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International Monetary Fund
The global policy agenda that follows recalibrates priorities to meet the new reality we are facing. The IMF also continues to adjust to respond to the rapidly evolving needs of our membership. Our flexibility has been evident over the past two years of the COVID crisis: unprecedented emergency financing; a historic Special Drawing Rights (SDR) allocation; an innovative plan to end the pandemic. Now, as we face another crisis on top of a crisis, we will continue to step up and support our member countries in every way we can—with financial resources, policy advice, and capacity development—working in collaboration with our international partners.
Mr. Philip Barrett and Sophia Chen

of the empirical evidence overall? As discussed earlier, epidemics may have both scarring and mitigating effects on social unrest. Whether an epidemic will increase or decrease the overall likelihood of social unrest may depend on whether the scarring effect or the mitigating effect dominates over time. Our empirical results confirm this ambiguous relationship. On the one hand, the finding of a robust and positive cross-sectional relationship between epidemics and social unrest is consistent with a long-run scarring effect. On the other hand, evidence is weak in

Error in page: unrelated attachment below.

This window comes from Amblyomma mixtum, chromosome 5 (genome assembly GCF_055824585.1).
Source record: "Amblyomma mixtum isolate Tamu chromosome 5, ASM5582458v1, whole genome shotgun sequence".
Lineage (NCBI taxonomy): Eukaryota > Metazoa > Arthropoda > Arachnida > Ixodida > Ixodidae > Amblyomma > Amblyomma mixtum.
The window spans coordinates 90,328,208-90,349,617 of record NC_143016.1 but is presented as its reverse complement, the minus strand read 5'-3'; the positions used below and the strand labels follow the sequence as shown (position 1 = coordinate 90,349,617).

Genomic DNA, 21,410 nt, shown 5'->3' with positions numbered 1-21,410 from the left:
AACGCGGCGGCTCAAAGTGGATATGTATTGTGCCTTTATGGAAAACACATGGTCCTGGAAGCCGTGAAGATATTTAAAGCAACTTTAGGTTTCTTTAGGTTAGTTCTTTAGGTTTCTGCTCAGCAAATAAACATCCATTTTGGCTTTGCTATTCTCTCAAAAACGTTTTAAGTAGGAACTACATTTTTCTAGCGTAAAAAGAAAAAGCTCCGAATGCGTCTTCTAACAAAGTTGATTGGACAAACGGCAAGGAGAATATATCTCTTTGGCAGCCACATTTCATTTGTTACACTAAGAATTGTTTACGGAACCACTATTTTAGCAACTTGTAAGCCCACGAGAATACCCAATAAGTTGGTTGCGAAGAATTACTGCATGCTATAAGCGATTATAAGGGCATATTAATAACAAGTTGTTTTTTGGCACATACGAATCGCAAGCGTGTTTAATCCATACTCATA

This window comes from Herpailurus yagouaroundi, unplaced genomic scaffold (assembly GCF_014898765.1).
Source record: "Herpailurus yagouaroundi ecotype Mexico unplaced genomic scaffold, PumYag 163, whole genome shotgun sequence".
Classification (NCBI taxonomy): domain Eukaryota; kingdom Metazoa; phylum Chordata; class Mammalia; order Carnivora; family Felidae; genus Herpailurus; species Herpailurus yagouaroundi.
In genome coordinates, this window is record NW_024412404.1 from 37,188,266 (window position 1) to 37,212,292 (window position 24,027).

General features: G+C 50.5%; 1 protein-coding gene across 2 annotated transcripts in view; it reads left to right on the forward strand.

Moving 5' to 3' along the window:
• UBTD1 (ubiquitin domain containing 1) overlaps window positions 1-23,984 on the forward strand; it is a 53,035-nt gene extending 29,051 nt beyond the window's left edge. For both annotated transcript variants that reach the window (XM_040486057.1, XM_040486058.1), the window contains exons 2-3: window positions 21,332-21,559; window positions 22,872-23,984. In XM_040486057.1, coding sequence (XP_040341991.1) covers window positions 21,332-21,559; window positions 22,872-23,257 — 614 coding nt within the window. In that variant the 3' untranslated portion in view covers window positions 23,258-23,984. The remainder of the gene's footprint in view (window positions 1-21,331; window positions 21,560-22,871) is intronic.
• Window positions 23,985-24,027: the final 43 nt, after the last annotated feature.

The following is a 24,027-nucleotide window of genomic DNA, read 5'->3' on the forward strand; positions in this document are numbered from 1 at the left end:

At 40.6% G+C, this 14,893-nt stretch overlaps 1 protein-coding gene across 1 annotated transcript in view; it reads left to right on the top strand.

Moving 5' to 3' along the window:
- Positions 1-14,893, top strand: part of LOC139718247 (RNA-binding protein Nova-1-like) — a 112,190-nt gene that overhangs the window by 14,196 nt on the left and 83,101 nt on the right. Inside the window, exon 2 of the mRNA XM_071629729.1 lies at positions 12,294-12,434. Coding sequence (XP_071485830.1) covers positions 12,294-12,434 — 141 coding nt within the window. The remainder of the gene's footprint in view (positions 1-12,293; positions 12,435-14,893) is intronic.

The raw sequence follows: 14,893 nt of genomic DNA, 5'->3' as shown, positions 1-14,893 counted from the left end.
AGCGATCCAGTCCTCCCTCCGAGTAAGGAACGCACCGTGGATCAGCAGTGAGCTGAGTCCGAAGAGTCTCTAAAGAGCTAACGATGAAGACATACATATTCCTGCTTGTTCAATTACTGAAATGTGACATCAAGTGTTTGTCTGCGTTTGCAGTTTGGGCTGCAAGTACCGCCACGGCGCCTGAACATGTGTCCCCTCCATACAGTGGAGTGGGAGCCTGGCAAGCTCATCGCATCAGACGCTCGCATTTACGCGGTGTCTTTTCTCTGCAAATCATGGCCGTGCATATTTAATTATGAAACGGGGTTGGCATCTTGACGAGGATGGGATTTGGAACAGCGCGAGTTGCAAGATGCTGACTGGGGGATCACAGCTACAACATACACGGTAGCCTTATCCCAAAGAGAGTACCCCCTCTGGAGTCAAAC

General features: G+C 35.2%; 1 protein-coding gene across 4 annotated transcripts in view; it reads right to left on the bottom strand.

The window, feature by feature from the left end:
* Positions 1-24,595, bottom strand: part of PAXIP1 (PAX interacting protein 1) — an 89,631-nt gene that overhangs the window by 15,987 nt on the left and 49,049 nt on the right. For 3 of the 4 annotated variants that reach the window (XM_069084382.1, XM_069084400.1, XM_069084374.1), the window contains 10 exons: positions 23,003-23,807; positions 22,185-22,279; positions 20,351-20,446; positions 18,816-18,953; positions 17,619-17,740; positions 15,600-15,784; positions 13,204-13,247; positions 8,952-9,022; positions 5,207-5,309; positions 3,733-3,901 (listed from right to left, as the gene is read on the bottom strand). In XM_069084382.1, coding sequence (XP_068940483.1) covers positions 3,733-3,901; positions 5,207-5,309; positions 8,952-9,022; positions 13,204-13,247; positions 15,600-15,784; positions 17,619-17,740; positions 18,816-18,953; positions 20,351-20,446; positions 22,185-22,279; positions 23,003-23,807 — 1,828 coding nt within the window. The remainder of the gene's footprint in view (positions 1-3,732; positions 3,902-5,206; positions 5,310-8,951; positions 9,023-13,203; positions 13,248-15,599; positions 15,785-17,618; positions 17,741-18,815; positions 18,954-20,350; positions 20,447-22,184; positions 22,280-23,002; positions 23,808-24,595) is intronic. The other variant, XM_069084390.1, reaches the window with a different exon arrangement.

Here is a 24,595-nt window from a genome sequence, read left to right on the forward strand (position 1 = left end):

Mrs. Swarnali A Hannan, Juan Pablo Cuesta Aguirre, and David Bartolini
Poverty in Mexico was high before the COVID-19 pandemic and has been exacerbated by the pandemic, with significant variation across states. Education losses from the pandemic are likely to be large and worsen pre-existing disparities; unless mitigated soon, they could contribute to heightened scarring over the medium term. Using state-level and cross-country comparisons, this paper reviews key social programs as well as priorities in education and health. It finds that higher spending and improved design of social programs (e.g., better targeting) would reduce socioeconomic gaps, mitigate scarring risks, and foster inclusive growth.